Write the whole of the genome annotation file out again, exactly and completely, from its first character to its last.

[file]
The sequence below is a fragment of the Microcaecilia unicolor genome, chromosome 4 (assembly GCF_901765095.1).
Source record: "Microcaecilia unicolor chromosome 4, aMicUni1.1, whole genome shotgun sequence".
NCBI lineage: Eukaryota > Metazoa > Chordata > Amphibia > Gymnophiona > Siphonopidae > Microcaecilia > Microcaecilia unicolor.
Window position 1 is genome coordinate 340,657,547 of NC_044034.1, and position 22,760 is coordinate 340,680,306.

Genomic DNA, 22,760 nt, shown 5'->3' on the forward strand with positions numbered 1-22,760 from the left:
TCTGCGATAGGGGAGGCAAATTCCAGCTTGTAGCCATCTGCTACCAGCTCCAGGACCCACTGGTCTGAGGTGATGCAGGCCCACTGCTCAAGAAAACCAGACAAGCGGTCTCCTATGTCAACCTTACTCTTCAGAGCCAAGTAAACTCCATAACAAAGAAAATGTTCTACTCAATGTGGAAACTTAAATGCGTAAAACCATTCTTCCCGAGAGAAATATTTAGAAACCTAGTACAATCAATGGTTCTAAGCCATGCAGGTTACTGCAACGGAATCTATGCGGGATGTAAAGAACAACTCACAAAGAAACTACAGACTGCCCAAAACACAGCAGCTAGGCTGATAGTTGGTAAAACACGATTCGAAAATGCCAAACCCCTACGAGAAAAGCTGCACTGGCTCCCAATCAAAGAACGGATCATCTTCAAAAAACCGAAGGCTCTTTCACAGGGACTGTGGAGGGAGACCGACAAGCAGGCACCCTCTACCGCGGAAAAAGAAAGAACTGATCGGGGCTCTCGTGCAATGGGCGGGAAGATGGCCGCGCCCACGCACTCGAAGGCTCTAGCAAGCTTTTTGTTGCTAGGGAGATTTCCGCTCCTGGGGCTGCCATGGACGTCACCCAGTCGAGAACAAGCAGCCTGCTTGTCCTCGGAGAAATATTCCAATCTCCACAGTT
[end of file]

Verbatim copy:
The sequence below is a fragment of the Microcaecilia unicolor genome, chromosome 4 (assembly GCF_901765095.1).
Source record: "Microcaecilia unicolor chromosome 4, aMicUni1.1, whole genome shotgun sequence".
NCBI lineage: Eukaryota > Metazoa > Chordata > Amphibia > Gymnophiona > Siphonopidae > Microcaecilia > Microcaecilia unicolor.
Window position 1 is genome coordinate 340,657,547 of NC_044034.1, and position 22,760 is coordinate 340,680,306.

Genomic DNA, 22,760 nt, shown 5'->3' on the forward strand with positions numbered 1-22,760 from the left:
TCTGCGATAGGGGAGGCAAATTCCAGCTTGTAGCCATCTGCTACCAGCTCCAGGACCCACTGGTCTGAGGTGATGCAGGCCCACTGCTCAAGAAAACCAGACAAGCGGTCTCCTATGTCAACCTTACTCTTCAGAGCCAAGTAAACTCCATAACAAAGAAAATGTTCTACTCAATGTGGAAACTTAAATGCGTAAAACCATTCTTCCCGAGAGAAATATTTAGAAACCTAGTACAATCAATGGTTCTAAGCCATGCAGGTTACTGCAACGGAATCTATGCGGGATGTAAAGAACAACTCACAAAGAAACTACAGACTGCCCAAAACACAGCAGCTAGGCTGATAGTTGGTAAAACACGATTCGAAAATGCCAAACCCCTACGAGAAAAGCTGCACTGGCTCCCAATCAAAGAACGGATCATCTTCAAAAAACCGAAGGCTCTTTCACAGGGACTGTGGAGGGAGACCGACAAGCAGGCACCCTCTACCGCGGAAAAAGAAAGAACTGATCGGGGCTCTCGTGCAATGGGCGGGAAGATGGCCGCGCCCACGCACTCGAAGGCTCTAGCAAGCTTTTTGTTGCTAGGGAGATTTCCGCTCCTGGGGCTGCCATGGACGTCACCCAGTCGAGAACAAGCAGCCTGCTTGTCCTCGGAGAAATATTCCAATCTCCACAGTT